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Farmers' Market

Once upon a time, there was a straw hat. This straw hat once hung forlornly on a peg in a white-washed thrift store. But one February day, a loud family with a heap of kids burst into the store and began to explore it like a treasure-filled cave. After a while, the family subsided and was about to depart, when the oldest girl saw the hat as he bore the company of a gaudy green necklace who was celebrating St. Patrick’s Day. Her invisible eyebrows rose up to her hairline, and her jaw descended only slightly. Her hand moved forward, as if in a greeting, and plucked the straw hat from its peg. She put the hat over her bright red hair and zipped the bead up its string so that it nestled under her chin.

Many months later, the sun was shining outside, and the hat dangled complacently in a row of old and comfortable hats and coats. A breeze rushed by and went out the door—it was the hat’s owner. His red-haired owner had been rushing in and out the door for several minutes now, carrying out a new load each time. His time would come soon, the hat knew; she always grabbed him last minute. Sure as the wind blows, a hand took hold of him suddenly, and he was whisked onto his familiar bed of hair. The hat took the jostling ride towards the navy-blue van, Mr. Knightley. Then he was inside Mr. Knightley, and the door slammed shut. Now a peaceful ride to the farmers’ market.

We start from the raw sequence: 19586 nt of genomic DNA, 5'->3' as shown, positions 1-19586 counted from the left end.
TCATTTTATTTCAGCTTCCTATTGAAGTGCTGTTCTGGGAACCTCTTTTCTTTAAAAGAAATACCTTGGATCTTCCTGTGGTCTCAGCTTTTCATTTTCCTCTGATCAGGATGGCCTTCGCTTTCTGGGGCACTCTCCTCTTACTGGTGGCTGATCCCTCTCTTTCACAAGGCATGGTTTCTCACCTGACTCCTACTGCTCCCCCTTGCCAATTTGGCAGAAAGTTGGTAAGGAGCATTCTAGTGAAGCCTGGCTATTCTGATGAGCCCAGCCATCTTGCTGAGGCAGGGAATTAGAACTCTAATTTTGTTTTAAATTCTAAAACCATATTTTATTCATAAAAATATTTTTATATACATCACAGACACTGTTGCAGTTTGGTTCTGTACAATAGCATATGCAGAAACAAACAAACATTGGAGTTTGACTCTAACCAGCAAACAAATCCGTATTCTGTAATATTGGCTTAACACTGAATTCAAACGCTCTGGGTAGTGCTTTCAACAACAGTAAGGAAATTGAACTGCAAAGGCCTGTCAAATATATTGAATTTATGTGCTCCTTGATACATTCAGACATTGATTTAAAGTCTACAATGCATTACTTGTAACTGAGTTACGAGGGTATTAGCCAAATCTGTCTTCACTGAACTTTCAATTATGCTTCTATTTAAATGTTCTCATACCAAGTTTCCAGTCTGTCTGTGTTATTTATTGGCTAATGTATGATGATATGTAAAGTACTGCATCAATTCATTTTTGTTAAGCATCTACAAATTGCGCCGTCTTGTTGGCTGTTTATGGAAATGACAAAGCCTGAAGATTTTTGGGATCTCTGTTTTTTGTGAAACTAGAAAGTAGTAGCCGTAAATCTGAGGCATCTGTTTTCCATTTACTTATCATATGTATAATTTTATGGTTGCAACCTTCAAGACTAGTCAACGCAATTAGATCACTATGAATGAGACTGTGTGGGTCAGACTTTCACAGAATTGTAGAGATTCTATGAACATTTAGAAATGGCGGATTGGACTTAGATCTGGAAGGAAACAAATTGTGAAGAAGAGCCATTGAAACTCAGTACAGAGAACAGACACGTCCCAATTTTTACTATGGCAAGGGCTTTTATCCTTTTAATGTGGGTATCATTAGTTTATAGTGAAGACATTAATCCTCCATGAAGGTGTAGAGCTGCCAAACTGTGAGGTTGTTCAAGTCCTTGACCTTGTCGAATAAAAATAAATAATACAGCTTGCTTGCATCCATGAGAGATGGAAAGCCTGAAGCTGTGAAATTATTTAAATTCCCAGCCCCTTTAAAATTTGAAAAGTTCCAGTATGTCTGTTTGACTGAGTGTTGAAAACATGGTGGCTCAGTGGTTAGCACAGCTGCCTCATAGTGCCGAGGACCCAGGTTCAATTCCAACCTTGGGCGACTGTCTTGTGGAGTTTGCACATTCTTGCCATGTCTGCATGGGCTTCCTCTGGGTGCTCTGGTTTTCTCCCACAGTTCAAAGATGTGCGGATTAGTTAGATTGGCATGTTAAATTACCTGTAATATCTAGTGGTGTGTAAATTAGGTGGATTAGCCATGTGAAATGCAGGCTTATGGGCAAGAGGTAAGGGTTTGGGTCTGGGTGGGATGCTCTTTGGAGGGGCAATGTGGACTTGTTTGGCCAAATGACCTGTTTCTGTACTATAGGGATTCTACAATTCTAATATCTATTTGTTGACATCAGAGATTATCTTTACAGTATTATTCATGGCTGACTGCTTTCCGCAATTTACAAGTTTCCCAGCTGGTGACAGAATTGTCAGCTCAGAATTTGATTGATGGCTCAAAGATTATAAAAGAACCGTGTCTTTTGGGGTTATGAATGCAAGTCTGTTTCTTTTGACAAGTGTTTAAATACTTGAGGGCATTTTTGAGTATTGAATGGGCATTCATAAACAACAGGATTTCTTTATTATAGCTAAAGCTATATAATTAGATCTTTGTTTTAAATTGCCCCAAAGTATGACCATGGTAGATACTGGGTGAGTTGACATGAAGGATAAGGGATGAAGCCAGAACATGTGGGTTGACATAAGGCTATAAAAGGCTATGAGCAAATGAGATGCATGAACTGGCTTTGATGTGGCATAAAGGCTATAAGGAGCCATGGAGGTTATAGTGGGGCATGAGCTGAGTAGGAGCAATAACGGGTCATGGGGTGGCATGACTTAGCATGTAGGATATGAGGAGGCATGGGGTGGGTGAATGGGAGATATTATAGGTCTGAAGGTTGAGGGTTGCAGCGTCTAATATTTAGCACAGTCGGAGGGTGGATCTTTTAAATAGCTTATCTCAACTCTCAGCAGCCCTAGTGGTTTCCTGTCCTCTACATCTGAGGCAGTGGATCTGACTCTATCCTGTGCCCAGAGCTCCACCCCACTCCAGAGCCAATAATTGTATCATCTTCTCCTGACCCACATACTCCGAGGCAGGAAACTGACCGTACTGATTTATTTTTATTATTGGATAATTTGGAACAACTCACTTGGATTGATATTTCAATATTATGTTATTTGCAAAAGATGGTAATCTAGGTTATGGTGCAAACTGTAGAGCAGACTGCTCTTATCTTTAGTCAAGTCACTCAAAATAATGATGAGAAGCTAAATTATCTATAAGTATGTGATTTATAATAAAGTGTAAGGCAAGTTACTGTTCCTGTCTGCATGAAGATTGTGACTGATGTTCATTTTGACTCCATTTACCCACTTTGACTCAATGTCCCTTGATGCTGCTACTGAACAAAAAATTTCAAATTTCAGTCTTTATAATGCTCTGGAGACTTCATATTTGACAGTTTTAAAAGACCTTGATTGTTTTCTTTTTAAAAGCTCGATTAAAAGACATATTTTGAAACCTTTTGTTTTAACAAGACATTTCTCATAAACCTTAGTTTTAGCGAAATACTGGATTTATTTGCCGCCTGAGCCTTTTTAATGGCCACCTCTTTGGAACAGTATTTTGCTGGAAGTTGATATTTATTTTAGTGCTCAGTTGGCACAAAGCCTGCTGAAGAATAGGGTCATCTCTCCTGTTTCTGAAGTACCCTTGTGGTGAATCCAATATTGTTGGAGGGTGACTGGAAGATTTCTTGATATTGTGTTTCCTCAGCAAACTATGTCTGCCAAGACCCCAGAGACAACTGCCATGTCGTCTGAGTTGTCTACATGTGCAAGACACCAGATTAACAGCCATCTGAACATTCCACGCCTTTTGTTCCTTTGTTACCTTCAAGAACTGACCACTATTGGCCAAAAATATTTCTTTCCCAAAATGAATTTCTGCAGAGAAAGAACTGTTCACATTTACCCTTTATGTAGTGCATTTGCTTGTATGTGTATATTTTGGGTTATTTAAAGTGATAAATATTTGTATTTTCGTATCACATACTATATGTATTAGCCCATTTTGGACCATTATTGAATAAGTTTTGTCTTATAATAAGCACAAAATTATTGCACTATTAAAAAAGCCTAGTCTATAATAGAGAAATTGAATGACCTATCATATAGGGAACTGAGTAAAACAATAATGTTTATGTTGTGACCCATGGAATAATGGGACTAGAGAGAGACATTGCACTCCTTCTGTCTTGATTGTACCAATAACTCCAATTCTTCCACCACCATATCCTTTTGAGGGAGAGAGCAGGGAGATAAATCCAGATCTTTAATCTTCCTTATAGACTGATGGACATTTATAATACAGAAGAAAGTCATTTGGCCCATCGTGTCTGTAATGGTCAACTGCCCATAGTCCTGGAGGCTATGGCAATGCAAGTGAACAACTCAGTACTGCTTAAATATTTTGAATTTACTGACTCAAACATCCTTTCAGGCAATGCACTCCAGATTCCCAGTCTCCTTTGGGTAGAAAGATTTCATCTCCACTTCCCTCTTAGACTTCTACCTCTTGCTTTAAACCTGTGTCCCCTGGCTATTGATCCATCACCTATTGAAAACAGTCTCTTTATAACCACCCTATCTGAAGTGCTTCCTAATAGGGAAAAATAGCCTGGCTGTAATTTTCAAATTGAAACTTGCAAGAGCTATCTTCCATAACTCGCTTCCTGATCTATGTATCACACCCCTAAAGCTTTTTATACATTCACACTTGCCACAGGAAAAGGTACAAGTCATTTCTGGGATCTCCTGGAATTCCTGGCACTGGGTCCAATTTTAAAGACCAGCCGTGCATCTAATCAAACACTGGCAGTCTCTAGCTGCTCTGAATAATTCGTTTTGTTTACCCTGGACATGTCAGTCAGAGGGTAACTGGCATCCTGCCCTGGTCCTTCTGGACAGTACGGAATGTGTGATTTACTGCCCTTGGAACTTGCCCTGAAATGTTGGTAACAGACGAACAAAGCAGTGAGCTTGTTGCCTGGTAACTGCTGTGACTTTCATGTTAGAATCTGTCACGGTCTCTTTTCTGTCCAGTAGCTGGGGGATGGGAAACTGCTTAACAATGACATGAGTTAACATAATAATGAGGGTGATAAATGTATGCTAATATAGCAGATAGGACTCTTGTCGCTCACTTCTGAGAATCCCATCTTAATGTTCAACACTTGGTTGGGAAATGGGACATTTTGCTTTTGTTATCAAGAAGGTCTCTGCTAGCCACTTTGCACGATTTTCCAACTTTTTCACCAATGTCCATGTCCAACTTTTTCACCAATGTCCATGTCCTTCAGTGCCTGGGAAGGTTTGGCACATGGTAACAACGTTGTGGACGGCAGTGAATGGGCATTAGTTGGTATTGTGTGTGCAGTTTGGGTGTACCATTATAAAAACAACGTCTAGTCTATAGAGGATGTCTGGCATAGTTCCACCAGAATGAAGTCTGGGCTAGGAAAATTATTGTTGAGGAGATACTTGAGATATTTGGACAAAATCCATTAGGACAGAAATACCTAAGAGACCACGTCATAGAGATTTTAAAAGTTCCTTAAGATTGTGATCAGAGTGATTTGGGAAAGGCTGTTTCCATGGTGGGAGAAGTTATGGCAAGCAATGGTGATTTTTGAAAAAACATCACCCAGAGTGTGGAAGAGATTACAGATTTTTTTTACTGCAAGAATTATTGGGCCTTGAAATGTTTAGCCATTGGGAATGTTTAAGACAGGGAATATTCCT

An hour later, the straw hat was sitting complacently on his own head, surveying the scene of farmers’ market. Below him, his owner was absorbed in an old green book having to do with scarlet daffodils; to his right, a fellow hat, Australian-style, was slouched over its owner’s head. (The Australian hat’s owner also had red hair, because he was the brother of the straw hat’s owner. It is certainly a small world, as they say.) Beyond and behind the straw hat sprawled a busy scene of many-colored canopies and vegetable-laden tables. It was rather like those pictures one sees of encamped medieval tournaments, only there were farmers instead of knights, jousting in a blood-free fight for customers.

Every once in a while, the hat’s owner began to giggle or whisper to the adjoining person, and occasionally she would rise from her chair to wander the market. That’s when the real activity began for the hat. Up and down he went, a straw wave upon its sea of hair. Besides that, his owner continually loosened him from her head, and down he would go to hang upon her back. Then a little later—up he went again and was secured tightly.

But every day must end. The straw hat did not much care how the day’s sales had been, nor whether its owner had remembered to bring business cards or not. He only knew that soon he would be tossed onto Mr. Knightley’s dashboard, and would bathe peacefully in the sun’s rays as the humans drove Mr. Knightley home. Then he would rest once again, reclining from his hook until his services should be required at the next farmers’ market.

~Ariana, the second oldest.

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